Halfway through his term, the proximate reasons for Mr Clinton's unpopularity are well known. There is Whitewater, the allegations of marital infidelity, and Paula Jones's demeaning sexual harrassment lawsuit. He appears to have few guiding principles, and a political spine made less of steel than semolina. Not least, he has neglected the "monarchical" side of his job. Small wonder so many write him off. In truth, any Democrat, even with none of the "character" flaws of Mr Clinton, would probably be in trouble today, for three very good reasons.
Consider, first of all, his mandate. Mr Clinton may have won handsomely in the electoral college in 1992. But he received just 43 per cent of the popular vote. The road to victory was opened by Ross Perot, a third party candidate stronger than any in 80 years, who took votes from a sitting president across the entire country. George Bush, that sitting Republican, furthermore, ran a campaign of quite spectacular ineptitude. Mr Perot's impact may be judged from last November's exit polls, showing that of his supporters in 1992, two out of three this time voted Republican.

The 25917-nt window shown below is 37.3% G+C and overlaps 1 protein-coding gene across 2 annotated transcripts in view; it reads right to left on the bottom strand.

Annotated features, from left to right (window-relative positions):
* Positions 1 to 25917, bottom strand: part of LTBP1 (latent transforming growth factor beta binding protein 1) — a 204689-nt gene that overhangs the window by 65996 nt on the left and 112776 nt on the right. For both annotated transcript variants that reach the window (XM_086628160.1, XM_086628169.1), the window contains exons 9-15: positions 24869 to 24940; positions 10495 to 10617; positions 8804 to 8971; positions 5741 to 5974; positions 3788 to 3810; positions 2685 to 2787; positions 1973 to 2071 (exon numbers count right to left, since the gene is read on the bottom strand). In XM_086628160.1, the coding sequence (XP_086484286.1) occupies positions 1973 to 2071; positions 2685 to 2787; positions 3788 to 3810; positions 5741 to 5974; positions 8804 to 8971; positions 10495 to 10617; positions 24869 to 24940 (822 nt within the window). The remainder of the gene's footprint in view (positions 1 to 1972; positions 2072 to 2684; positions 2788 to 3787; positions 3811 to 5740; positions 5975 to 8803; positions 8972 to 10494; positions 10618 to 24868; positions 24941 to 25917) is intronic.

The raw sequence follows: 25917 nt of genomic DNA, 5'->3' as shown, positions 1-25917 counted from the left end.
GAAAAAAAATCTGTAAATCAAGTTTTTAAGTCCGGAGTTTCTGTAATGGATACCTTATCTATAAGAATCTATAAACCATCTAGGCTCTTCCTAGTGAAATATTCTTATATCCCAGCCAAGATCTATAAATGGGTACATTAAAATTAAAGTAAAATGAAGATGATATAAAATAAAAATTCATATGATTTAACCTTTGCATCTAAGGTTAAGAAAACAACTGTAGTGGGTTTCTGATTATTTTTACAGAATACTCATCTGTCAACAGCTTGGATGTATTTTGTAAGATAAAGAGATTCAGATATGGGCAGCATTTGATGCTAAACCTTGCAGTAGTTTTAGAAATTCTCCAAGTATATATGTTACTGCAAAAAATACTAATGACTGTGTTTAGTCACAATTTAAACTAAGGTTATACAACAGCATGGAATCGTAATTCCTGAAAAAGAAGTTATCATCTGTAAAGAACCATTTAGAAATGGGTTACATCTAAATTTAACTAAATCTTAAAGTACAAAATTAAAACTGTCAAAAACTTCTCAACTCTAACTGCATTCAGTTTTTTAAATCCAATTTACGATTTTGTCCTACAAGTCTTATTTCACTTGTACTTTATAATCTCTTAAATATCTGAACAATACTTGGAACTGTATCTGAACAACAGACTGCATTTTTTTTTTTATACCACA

So to the second point. Ross Perot masked the continuing rightward march of the American electorate, a process which began with that most despised but most acute of modern American politicians, Richard Nixon. His victory in 1968 was the death knell for the liberalism which had been the country's dominant political ideology since the advent of Franklin Roosevelt 36 years earlier. Between 1968 and 1992, the Democrats held the White House for just four years.
If anything, the march continues. Hardly a social and political trend does not militate in favour of the Republicans: the growth of the intrinsically conservative suburbs, the ageing of the population, the ever growing influence of the religious right. The Democrats are identified with the old: unions, minorities, intrusive and ever expanding government, and - of course - liberalism. No matter that "re-inventing government" was a Clinton/Gore invention, and that the 1993 budget package was the most serious effort in decades by any US President to reduce the federal deficit. In politics, perception is everything.